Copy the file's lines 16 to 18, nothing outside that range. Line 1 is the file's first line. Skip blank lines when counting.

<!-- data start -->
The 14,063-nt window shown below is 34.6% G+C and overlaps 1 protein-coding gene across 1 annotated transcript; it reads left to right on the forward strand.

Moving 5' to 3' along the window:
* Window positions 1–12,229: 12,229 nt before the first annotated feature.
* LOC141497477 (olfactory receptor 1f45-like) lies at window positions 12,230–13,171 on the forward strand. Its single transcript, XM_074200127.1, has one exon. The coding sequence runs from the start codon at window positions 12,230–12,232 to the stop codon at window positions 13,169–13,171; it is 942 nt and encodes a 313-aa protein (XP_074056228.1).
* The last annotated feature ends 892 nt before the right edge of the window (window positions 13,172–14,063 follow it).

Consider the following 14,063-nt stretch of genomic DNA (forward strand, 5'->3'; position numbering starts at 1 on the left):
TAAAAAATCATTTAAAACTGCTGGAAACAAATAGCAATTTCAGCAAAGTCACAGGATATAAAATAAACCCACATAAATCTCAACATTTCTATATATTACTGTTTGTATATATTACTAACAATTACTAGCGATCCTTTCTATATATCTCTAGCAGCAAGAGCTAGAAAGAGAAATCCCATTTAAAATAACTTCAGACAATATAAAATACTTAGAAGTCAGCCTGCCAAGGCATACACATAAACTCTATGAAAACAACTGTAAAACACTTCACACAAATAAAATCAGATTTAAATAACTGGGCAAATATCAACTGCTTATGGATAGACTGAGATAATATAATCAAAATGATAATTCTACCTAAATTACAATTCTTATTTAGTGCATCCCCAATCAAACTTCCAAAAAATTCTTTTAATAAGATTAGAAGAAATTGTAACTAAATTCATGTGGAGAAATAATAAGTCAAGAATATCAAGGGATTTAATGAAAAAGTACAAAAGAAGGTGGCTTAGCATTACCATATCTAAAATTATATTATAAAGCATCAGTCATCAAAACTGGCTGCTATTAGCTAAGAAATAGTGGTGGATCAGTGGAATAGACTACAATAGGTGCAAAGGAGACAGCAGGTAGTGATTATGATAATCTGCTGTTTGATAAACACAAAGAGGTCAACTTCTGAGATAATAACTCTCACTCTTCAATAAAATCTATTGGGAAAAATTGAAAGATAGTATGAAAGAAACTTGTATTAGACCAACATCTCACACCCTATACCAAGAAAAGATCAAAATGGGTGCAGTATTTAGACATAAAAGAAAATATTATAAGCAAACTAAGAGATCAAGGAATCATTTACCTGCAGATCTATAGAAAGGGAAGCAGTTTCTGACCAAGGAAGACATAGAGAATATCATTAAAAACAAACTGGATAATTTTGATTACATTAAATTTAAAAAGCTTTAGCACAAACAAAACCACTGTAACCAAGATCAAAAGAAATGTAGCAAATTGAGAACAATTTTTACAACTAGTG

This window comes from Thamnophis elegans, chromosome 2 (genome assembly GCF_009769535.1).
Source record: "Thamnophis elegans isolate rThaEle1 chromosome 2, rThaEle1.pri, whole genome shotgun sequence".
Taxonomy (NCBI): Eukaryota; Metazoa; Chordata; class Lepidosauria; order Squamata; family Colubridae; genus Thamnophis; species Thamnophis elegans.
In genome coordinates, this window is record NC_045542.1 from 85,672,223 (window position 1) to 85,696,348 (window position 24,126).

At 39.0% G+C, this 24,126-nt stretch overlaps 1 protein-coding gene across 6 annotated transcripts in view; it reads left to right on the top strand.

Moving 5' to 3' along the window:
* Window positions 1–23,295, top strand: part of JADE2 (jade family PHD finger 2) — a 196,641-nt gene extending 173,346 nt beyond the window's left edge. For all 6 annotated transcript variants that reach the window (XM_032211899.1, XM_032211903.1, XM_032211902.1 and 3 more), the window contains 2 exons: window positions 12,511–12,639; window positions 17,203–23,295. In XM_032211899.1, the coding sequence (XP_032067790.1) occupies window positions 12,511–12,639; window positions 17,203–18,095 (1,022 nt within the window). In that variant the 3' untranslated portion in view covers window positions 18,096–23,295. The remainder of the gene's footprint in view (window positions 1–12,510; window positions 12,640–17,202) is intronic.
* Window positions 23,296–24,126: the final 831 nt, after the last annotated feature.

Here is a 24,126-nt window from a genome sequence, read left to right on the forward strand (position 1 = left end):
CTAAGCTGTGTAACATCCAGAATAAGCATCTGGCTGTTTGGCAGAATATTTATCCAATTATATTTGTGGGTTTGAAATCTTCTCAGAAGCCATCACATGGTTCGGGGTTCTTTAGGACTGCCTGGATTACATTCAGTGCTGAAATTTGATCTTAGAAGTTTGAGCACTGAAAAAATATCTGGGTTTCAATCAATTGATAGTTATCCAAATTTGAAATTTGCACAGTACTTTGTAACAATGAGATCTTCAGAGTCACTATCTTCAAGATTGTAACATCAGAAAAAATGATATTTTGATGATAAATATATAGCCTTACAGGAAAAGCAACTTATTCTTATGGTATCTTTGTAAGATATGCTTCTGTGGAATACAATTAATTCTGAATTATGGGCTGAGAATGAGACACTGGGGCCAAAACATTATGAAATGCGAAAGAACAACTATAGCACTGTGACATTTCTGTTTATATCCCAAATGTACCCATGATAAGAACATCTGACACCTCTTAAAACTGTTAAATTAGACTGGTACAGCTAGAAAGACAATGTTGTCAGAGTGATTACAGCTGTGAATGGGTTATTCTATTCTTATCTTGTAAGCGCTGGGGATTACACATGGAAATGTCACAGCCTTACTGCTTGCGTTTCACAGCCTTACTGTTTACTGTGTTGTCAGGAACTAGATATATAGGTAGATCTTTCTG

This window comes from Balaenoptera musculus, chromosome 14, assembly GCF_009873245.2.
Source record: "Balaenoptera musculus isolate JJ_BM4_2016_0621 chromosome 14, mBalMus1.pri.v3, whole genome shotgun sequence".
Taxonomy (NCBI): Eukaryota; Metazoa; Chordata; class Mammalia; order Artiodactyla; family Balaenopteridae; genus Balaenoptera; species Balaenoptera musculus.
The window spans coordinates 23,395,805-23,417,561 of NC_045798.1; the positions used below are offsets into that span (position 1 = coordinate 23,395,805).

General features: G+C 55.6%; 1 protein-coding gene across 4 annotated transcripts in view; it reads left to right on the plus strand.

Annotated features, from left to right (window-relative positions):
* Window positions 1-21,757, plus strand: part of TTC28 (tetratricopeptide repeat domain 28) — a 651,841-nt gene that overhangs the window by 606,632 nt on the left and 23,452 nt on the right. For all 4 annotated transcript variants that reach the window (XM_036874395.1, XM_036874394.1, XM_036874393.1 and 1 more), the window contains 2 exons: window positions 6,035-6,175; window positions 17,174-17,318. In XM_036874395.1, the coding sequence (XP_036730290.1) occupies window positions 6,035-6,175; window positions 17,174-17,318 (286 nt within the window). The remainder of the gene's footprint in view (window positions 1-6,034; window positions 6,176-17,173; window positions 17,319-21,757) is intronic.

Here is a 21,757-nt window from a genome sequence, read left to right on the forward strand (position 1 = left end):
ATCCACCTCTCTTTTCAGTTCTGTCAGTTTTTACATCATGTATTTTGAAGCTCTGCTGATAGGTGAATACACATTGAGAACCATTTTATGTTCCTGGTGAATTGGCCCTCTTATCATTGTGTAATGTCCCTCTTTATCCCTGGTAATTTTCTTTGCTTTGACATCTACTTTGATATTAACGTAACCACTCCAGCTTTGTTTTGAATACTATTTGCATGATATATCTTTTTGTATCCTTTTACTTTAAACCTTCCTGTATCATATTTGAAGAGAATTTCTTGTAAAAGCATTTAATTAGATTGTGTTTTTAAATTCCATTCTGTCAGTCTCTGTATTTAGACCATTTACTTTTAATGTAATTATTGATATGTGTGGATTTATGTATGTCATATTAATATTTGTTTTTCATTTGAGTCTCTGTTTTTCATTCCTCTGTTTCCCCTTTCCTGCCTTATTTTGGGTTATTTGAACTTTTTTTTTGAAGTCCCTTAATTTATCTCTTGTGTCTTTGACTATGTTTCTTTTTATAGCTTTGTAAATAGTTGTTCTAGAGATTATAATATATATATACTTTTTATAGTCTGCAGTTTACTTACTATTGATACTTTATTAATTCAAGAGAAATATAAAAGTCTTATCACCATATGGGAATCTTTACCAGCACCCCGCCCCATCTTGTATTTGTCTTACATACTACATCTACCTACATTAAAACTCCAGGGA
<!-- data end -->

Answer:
Here is a 24,126-nt window from a genome sequence, read left to right on the forward strand (position 1 = left end):
CTAAGCTGTGTAACATCCAGAATAAGCATCTGGCTGTTTGGCAGAATATTTATCCAATTATATTTGTGGGTTTGAAATCTTCTCAGAAGCCATCACATGGTTCGGGGTTCTTTAGGACTGCCTGGATTACATTCAGTGCTGAAATTTGATCTTAGAAGTTTGAGCACTGAAAAAATATCTGGGTTTCAATCAATTGATAGTTATCCAAATTTGAAATTTGCACAGTACTTTGTAACAATGAGATCTTCAGAGTCACTATCTTCAAGATTGTAACATCAGAAAAAATGATATTTTGATGATAAATATATAGCCTTACAGGAAAAGCAACTTATTCTTATGGTATCTTTGTAAGATATGCTTCTGTGGAATACAATTAATTCTGAATTATGGGCTGAGAATGAGACACTGGGGCCAAAACATTATGAAATGCGAAAGAACAACTATAGCACTGTGACATTTCTGTTTATATCCCAAATGTACCCATGATAAGAACATCTGACACCTCTTAAAACTGTTAAATTAGACTGGTACAGCTAGAAAGACAATGTTGTCAGAGTGATTACAGCTGTGAATGGGTTATTCTATTCTTATCTTGTAAGCGCTGGGGATTACACATGGAAATGTCACAGCCTTACTGCTTGCGTTTCACAGCCTTACTGTTTACTGTGTTGTCAGGAACTAGATATATAGGTAGATCTTTCTG

This window comes from Balaenoptera musculus, chromosome 14, assembly GCF_009873245.2.